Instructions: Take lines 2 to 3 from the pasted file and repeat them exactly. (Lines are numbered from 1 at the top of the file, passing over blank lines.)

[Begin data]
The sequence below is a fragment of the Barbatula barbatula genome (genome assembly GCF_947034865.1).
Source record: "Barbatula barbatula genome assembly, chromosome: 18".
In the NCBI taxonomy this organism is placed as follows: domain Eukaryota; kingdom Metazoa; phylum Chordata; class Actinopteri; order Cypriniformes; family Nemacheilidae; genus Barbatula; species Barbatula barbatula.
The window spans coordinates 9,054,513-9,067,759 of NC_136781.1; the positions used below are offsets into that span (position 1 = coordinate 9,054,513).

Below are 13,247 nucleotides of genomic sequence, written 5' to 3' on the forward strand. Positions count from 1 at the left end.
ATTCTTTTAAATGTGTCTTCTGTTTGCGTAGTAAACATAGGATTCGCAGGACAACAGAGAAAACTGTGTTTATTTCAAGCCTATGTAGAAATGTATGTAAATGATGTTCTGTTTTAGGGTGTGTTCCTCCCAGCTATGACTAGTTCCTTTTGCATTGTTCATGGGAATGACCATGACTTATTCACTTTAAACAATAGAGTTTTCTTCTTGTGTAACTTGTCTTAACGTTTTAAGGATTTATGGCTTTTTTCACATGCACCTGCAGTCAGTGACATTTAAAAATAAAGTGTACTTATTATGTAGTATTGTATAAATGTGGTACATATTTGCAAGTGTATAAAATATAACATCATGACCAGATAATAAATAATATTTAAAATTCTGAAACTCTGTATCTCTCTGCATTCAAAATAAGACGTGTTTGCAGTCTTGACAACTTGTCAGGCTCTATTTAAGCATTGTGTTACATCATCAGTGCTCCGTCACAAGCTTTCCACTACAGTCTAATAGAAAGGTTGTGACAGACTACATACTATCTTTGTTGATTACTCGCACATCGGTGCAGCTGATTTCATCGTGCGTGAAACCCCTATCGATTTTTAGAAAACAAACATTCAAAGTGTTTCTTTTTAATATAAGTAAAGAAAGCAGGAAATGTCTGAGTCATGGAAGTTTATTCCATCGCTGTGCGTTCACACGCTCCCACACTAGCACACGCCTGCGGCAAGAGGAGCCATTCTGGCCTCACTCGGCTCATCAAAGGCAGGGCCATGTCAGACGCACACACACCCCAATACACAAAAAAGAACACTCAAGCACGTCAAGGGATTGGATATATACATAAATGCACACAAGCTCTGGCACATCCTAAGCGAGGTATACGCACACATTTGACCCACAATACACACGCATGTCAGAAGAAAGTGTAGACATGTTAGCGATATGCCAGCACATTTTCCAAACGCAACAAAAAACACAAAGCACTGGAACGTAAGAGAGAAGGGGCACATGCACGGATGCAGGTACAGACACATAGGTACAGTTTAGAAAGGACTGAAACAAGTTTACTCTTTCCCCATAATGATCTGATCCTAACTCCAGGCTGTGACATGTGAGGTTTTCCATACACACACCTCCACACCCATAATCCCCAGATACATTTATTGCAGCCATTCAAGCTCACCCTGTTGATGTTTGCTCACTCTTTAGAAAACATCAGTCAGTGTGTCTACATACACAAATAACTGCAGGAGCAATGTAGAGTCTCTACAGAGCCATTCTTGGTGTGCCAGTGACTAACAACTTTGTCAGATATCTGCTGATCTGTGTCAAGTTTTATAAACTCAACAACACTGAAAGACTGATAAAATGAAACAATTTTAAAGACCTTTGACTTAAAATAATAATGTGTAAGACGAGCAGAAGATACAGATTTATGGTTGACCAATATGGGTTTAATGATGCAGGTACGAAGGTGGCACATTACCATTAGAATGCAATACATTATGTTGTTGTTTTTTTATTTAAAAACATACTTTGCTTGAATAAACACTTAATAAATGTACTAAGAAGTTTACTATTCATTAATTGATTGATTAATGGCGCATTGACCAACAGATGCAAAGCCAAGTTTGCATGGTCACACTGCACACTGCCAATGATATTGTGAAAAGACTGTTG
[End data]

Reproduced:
Source record: "Barbatula barbatula genome assembly, chromosome: 18".
In the NCBI taxonomy this organism is placed as follows: domain Eukaryota; kingdom Metazoa; phylum Chordata; class Actinopteri; order Cypriniformes; family Nemacheilidae; genus Barbatula; species Barbatula barbatula.